In Frese v. MacDonald, the ACLU of New Hampshire is challenging New Hampshire’s criminal libel statute, which provides,
A person is guilty of a class B misdemeanor [punishable by a fine of up to about $1500] if he purposely communicates to any person, orally or in writing, any information which he knows to be false and knows will tend to expose any other living person to public hatred, contempt or ridicule.
Because of the limited punishments that can be imposed, “[c]riminal defamation defendants are not entitled to a trial by jury” and “state law does not afford indigent criminal defamation defendants the right to court-appointed counsel.” “Municipal police departments in New Hampshire have been empowered since colonial times to initiate prosecutions for misdemeanors like criminal defamation without input or approval from a state-employed and legally trained prosecutor.” “[O]ver the past ten years, approximately 25 defendants [have apparently been] charged under the criminal defamation statute.”
In Garrison v. Louisiana (1964) and Herbert v. Lando (1979), the Supreme Court stated that suitably narrow criminal libel laws (basically, ones that are limited to knowing lies) are constitutionally permissible; but about a year ago, Judge Joseph N. Laplante (D.N.H.) held that the New Hampshire statute was unconstitutionally vague. The law didn’t sufficiently clearly define what would “tend to expose [a] person to public hatred, contempt or ridicule,” and provides too much opportunity for arbitrary enforcement.
[T]he criminal defamation statute adopts part of the common law standard for civil defamation—a discernable, normative standard which New Hampshire courts have consistently construed, and New Hampshire juries have regularly applied, for over one hundred years…. The adoption of the common law defamation standard does much to rein in any alleged vagueness of the criminal defamation statute by giving persons of ordinary intelligence a familiar standard of conduct by which to abide…. Moreover, narrowing constructions of the common law defamation standard applied by the New Hampshire courts, as well as the federal courts, add additional precision and guidance to prevent enforcement of the criminal defamation statute in a generally arbitrary or discriminatory way….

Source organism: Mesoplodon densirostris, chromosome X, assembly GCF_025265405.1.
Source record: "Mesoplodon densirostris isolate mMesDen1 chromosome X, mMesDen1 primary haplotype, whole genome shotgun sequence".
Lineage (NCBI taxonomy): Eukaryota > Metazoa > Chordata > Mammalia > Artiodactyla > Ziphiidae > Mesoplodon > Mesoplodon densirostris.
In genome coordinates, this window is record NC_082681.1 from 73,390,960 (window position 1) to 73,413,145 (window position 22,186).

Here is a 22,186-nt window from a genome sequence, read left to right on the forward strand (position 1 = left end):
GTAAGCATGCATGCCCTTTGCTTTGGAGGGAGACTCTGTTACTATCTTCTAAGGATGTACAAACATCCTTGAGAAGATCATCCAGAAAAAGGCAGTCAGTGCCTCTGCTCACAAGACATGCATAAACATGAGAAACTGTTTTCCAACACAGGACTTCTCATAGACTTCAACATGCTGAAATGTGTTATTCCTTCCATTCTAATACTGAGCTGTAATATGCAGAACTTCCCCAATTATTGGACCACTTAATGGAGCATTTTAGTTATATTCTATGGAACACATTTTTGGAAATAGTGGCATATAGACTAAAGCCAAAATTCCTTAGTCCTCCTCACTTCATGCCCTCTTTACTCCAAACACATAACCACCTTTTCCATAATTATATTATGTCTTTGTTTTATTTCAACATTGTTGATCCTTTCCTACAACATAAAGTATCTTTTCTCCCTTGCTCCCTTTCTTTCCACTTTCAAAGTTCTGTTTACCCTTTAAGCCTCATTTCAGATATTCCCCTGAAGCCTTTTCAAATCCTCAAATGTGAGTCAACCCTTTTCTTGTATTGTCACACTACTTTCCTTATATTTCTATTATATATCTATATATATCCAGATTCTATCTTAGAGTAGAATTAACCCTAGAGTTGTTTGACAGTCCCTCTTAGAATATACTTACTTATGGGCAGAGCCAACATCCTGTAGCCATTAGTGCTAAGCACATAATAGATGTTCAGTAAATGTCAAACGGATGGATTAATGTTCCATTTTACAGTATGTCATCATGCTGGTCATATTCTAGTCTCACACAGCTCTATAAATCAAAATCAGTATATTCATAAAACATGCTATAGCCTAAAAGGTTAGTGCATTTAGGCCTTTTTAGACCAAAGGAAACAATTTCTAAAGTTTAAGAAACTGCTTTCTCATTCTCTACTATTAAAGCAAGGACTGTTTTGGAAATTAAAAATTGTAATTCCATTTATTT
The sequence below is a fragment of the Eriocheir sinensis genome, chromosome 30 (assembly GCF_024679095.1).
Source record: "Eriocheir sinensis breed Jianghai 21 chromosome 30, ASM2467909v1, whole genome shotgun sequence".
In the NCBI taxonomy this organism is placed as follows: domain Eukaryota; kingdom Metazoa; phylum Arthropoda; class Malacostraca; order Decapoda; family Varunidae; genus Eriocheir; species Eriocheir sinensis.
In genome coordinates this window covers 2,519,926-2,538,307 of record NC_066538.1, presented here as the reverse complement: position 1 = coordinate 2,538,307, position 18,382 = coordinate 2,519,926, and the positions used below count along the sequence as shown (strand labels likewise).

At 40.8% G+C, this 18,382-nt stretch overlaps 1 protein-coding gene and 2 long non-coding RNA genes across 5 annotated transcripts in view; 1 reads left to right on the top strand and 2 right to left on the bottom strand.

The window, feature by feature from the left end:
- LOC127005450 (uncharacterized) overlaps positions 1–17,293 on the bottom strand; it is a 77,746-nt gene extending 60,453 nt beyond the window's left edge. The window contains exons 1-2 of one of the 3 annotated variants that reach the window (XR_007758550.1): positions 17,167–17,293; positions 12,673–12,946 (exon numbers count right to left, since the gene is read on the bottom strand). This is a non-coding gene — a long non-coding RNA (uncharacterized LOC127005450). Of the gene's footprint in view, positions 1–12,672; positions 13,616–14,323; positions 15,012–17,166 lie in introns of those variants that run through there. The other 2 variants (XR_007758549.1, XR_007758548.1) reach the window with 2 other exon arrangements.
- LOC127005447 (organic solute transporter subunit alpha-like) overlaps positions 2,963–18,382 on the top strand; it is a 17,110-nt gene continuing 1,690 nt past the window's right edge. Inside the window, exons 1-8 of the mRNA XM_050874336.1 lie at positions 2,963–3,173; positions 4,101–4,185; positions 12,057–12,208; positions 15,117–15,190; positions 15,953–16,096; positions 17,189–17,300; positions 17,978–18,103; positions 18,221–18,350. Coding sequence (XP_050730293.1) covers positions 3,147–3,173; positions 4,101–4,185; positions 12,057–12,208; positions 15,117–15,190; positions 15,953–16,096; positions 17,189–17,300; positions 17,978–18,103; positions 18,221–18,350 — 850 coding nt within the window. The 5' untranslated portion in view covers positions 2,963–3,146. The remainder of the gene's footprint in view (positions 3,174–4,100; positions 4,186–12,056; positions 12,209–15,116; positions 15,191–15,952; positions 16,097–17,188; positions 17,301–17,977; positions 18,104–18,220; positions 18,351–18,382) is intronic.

Previously, the State failed to demonstrate that Frese’s allegations did not pass muster under Rule 12(b) based on the arguments and case authority it had presented in its
first motion to dismiss. At that time, the State focused on the criminal defamation statute’s scienter requirement rather than the statute’s standard for defamation; asserted, without support, that the statute had “no phrases or terms like ‘defamatory'” that might require definition; and submitted no case authority that directly refuted Frese’s argument that criminal defamation, as defined by the statute, rested largely on subjective assessments of the speech in question.
The court found the State’s showing to be lacking—a position validated by the State’s recent and better-supported filings—and thus declined to rule that the criminal defamation statute was not constitutionally vague as a matter of law. Possibly distracted by its busy criminal trial calendar, as well as its concerns about what the discovery process would reveal about New Hampshire’s unique police-staffed prosecutions of unrepresented defendants in the context of criminal defamation, the court perhaps should have done more on its own to discover the arguments now made and the authorities now cited by the State.
This is no longer the case. Applying the principles articulated above to Frese’s amended allegations, Frese’s allegations cannot sustain a void-for-vagueness or overbreadth claim.
I expect that the plaintiff, ably represented by the ACLU of New Hampshire, will appeal to the First Circuit (though I think that court should affirm, agreeing that the criminal libel statute is constitutional).
from Latest – Reason.com https://ift.tt/35CVJeI